Why Things Bite Back by Edward Tenner
Tenner lists "revenge effects": negative unintended consequences. E.g. Florida law requires land developers to relocate tortoises, which spreads communicable diseases by stressing the tortoises and then dropping them into a new population.
Unanswered is why we respond in different fashions to similar threat levels. Is it purely economic, why we require pilots (of cargo-only or small personal craft) to have much more training than drivers? Or are other things at work? If so, what?
Pushing technology's frontier has always had costs, and probably always will. Vastly different reactions against experimental costs will inadvertently shape the innovation frontier: whether by requiring transparency, or requiring gov't approval, or ignoring the problem.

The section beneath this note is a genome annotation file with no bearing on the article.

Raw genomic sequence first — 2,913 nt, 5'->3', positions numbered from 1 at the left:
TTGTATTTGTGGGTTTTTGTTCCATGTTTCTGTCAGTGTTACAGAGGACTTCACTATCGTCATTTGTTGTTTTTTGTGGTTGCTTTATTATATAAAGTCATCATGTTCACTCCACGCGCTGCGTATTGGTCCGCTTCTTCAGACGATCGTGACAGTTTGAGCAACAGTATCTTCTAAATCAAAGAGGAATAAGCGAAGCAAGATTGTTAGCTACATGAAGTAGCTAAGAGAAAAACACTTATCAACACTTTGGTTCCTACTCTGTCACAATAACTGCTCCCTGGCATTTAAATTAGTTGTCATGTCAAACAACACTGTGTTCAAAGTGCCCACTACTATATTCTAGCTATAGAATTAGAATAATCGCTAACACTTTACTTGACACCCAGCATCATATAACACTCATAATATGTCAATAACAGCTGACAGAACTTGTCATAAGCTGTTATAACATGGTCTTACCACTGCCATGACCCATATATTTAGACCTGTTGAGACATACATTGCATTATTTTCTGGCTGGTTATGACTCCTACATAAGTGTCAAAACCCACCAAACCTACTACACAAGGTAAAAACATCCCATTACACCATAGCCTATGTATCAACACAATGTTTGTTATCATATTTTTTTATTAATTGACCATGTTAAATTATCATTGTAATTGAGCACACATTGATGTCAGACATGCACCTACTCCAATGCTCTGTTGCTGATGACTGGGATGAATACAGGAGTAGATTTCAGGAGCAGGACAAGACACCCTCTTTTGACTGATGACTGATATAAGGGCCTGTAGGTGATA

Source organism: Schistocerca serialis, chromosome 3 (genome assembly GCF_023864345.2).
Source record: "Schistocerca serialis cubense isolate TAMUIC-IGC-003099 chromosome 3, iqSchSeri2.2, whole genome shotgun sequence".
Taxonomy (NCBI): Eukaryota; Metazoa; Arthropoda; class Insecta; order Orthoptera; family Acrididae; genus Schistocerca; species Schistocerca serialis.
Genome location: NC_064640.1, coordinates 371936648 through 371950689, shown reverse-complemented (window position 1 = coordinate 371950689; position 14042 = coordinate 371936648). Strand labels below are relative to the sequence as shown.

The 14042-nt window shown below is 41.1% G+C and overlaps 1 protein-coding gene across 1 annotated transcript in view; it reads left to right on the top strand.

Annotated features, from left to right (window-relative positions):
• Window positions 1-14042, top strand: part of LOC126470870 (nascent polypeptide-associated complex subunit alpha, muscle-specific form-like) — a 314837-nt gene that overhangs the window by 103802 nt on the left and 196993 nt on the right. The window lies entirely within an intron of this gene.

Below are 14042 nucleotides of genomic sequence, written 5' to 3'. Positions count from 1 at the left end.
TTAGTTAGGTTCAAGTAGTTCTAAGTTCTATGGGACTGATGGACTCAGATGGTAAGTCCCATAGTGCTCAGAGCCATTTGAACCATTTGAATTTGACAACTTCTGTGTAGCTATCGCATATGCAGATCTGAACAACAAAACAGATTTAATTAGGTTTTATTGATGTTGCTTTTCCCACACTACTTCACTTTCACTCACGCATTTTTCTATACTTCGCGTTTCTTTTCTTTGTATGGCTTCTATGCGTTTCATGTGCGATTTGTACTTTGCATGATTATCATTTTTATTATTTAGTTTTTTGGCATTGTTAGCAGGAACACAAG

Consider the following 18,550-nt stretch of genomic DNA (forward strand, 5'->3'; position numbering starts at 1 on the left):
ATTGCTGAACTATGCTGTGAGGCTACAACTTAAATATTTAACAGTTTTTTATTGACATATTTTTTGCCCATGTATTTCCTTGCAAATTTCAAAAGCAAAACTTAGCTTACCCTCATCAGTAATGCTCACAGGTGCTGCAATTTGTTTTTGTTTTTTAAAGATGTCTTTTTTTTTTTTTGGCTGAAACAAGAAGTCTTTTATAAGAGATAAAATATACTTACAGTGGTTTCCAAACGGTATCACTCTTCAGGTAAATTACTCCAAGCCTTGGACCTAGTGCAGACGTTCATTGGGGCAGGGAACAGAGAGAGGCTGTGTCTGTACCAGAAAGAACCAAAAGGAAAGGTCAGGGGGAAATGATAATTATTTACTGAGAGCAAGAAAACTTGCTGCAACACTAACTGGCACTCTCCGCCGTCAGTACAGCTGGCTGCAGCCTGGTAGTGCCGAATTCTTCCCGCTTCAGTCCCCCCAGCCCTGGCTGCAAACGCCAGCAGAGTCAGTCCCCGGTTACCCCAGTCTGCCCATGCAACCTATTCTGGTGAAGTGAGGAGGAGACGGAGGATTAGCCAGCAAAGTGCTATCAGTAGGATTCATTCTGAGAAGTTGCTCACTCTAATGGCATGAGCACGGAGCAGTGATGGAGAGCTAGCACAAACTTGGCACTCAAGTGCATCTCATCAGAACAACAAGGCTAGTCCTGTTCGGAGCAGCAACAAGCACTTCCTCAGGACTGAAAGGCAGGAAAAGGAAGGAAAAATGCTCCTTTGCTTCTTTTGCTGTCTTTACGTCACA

Morbo laughs while we continue to fumble.
Ancient Rome had large apartment buildings, too, but while its public baths, bridges, and aqueducts have lasted for two thousand years, its big residential blocks collapsed with appalling regularity. Not one is left in modern Rome, even as a ruin.
We are willing to take more risks when we feel in control, as when driving, than when giving responsibility to professionals. And powerful and influential people fly a lot, usually on public carriers, reinforcing political interest in air safety.
By the 1880s, the advantages of powering each machine with its own electric motor were apparent...
Yet it took forty years or more to transform industrial processes and raise workers standards of living and conditions in the 1920s
Howard Head, an engineer who made millions developing and producing laminated skis, saw that many amateur tennis players were frustrated by their inability to hit the ball consistently with conventional rackets...
Head realized that the absence of official specifications created a unique opportunity. A patent issued in 1974 for his aluminum model (marketed as the Prince in 1976) gave him a legal monopoly on oversized rackets.